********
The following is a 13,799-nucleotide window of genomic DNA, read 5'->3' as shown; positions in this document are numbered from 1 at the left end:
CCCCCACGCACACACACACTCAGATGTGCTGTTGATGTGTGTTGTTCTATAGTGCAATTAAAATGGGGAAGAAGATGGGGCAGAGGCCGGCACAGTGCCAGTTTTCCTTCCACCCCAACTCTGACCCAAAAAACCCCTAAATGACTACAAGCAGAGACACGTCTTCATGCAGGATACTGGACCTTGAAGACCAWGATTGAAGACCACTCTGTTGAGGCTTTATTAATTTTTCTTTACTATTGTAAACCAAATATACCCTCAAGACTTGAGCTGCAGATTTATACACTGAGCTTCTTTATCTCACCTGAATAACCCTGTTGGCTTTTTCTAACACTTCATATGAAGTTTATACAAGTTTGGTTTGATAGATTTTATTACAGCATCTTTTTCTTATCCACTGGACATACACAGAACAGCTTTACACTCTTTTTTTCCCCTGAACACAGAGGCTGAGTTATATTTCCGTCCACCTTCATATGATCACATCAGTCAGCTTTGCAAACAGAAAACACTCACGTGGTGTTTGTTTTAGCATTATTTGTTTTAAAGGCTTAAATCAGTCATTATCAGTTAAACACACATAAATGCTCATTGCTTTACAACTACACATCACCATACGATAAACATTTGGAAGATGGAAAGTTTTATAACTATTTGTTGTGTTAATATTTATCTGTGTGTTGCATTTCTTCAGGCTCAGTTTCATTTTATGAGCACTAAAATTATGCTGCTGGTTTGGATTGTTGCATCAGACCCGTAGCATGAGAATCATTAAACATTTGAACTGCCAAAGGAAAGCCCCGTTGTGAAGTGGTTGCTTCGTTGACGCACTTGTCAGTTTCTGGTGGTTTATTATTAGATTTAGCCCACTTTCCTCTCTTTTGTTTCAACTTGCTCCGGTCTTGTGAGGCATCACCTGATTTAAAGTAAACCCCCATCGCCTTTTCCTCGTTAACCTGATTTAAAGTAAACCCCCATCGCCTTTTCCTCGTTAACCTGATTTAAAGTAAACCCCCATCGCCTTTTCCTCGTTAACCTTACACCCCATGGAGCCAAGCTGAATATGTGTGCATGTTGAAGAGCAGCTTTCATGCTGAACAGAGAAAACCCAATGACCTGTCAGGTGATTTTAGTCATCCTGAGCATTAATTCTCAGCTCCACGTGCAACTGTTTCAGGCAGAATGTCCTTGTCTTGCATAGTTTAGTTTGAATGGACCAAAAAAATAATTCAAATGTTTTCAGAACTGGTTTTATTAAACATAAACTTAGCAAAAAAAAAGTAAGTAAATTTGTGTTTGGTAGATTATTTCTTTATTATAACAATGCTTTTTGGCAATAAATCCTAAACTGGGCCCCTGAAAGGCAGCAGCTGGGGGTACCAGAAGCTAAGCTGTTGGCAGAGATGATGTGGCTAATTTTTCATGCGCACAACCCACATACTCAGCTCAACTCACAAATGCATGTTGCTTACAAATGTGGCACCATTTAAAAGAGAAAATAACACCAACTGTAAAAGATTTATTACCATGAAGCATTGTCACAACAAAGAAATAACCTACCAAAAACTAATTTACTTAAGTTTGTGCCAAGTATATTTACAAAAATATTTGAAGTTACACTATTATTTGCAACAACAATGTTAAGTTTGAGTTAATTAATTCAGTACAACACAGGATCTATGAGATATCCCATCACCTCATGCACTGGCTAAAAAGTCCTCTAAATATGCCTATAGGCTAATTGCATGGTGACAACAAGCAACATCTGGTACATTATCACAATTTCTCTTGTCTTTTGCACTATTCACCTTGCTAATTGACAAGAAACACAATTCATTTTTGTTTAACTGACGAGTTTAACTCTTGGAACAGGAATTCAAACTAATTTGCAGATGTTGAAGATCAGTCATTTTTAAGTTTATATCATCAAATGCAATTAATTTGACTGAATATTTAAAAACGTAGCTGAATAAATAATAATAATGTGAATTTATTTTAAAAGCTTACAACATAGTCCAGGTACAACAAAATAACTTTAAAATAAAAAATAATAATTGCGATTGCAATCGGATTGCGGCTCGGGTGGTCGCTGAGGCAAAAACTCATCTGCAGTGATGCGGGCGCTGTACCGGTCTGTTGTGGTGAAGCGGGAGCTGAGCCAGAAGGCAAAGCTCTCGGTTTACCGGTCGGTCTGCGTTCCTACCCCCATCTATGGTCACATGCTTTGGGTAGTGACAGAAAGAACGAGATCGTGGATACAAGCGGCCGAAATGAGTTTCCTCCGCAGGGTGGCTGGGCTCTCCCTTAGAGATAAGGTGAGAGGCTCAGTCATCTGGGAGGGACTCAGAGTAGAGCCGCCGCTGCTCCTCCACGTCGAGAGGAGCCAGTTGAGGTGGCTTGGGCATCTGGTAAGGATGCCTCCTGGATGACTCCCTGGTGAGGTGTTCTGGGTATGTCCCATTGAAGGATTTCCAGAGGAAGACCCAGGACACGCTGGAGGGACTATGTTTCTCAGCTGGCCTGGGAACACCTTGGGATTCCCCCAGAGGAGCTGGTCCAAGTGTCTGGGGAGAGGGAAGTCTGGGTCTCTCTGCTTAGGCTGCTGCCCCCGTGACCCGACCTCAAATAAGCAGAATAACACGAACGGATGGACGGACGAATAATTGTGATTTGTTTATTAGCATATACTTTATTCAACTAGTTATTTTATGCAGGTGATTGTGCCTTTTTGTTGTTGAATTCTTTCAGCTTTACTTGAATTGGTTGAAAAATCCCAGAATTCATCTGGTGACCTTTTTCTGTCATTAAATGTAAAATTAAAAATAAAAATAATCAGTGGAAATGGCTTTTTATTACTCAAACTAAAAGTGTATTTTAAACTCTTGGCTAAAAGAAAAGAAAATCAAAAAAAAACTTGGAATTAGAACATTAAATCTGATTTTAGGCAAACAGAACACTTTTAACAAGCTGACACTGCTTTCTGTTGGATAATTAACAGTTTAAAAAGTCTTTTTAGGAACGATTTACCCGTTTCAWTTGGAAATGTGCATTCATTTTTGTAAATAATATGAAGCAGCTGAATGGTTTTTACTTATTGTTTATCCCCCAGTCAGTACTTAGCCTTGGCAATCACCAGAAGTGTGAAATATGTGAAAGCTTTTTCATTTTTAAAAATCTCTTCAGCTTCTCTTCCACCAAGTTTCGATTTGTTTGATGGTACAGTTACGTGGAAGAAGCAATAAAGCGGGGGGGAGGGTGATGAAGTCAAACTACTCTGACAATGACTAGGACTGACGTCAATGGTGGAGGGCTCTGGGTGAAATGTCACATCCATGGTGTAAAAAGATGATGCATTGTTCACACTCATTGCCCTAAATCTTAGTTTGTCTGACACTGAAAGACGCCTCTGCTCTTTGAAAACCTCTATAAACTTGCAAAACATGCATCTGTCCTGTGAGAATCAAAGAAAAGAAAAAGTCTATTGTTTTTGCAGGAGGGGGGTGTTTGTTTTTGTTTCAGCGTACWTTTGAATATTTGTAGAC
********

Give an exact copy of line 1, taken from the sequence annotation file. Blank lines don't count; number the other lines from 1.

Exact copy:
The following is a 13,799-nucleotide window of genomic DNA, read 5'->3' as shown; positions in this document are numbered from 1 at the left end: